Uber and Bolt drivers took to the streets to complain about their safety and that of passengers, unfair blocking of drivers, unsustainable rates and high commission. File Picture: AP
Uber and Bolt drivers took to the streets to complain about their safety and that of passengers, unfair blocking of drivers, unsustainable rates and high commission. File Picture: AP

Uber, Bolt take to the streets to force government to hear their pleas

By Botho Molosankwe Time of article published Mar 9, 2021

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Johannesburg - Many people who depend on e-hailing services Uber and Bolt were left high and dry as the drives of those companies embarked on a two day strike as of Tuesday.

The protesters complain about the alleged unfair blocking of drivers, unsustainable rates, high commission that charged by the service provider as well as the safety of drivers and clients.

Last year, one of the drivers who had been with Bolt since its early days in 2016 when it was still called Taxify said the commission or interest charged by the e-hailing app service provider went up by 50% in the last four years.

The drivers want Transport Minister, Fikile Mbalula to use his power to change their working conditions. They were expected to drive in convoy from Alexandra to Johannesburg CBD.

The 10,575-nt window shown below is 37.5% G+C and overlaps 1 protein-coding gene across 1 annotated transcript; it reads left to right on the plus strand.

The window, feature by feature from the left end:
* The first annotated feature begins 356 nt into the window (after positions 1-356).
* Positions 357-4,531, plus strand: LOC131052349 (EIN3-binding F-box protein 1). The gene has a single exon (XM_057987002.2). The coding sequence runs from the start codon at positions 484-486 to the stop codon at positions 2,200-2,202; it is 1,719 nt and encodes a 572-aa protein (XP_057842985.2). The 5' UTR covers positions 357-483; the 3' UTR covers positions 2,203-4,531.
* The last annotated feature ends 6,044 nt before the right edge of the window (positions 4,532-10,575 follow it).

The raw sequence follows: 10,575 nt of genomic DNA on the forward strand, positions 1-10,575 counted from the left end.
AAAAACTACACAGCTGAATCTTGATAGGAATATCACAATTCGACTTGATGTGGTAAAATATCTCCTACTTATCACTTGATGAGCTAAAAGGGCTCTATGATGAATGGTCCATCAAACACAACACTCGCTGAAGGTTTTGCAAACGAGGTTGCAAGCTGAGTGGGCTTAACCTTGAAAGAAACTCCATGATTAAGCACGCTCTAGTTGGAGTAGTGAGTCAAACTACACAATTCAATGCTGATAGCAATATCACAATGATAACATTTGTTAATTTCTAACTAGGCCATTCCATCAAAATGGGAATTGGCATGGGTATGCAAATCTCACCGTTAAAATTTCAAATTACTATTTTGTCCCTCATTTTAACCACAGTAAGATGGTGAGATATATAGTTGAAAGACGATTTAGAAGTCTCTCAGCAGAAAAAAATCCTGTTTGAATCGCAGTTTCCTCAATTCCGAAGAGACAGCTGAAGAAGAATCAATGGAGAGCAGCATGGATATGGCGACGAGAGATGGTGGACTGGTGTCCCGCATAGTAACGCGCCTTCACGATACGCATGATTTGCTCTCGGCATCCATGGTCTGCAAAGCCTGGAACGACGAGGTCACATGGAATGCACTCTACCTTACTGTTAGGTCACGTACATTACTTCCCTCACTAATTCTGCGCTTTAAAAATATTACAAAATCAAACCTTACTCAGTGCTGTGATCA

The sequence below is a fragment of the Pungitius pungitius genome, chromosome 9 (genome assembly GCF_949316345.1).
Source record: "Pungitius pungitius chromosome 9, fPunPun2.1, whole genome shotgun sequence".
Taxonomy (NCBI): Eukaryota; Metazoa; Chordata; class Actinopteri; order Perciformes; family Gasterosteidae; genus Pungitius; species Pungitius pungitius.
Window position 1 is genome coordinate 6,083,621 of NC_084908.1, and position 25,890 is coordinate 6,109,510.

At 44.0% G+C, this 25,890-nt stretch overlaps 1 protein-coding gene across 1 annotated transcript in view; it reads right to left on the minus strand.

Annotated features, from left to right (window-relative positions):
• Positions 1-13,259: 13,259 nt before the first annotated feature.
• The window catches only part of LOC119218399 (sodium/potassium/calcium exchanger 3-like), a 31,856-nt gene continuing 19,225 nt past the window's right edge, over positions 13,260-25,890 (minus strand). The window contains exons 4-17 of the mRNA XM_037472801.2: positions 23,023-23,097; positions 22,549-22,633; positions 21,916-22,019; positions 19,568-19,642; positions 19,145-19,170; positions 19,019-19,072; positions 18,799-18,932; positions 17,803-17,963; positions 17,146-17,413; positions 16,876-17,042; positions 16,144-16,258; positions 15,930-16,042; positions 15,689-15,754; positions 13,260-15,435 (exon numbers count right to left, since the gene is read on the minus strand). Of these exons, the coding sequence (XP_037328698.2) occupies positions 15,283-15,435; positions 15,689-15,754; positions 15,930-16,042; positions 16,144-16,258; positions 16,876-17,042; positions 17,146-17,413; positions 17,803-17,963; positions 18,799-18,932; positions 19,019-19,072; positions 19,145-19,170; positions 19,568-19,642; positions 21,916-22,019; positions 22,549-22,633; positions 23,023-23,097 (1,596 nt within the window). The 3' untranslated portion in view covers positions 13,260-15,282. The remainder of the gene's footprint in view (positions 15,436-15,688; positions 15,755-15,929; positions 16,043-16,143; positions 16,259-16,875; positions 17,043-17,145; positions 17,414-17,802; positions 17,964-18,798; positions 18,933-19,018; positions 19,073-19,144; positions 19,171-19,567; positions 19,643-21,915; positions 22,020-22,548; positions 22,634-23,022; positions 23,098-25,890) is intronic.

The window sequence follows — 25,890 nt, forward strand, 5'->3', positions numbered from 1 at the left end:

From there, they were to march on foot to the office of Gauteng Public Transport and Roads Infrastructure MEC Jacob Mamabolo to hand over a memorandum detailing their grievance.

Last year, Bolt and Uber drivers compiled a petition detailing their issues and asked people to sign it.

In the petition, the drivers said they were easy targets because they drive alone and were easily recognizable.

“Meter taxi violence and intimidation has escalated at an alarming rate, attacks becoming more frequent and brutal. A petrol bomb was thrown into an Uber car recently, the driver was in ICU, unable to talk, his car a burnt out shell.

“Another was beaten and his face slashed with a knife. He managed to get away while they were trying to force him into the boot but now needs surgery to insert a metal plate in his face. Probably 99% of attacks happen when a driver is alone so there are no witnesses,” the petition said.

Last year October, Mbalula said the government intends on regulating e-hailing services in South Africa.

Mbalula said the registration of associations and effective regulation of e-hailing services were urgent tasks that government needs attend to.

He added that e-hailing had been operating without regulation and that had been a major point of difference between government and the taxi industry.

“There is no Uber or taxi that is going to go up and down here unregulated. This lekgotla empowers us. E-hailing has been operating in our country without any regulations,” he said at the time.

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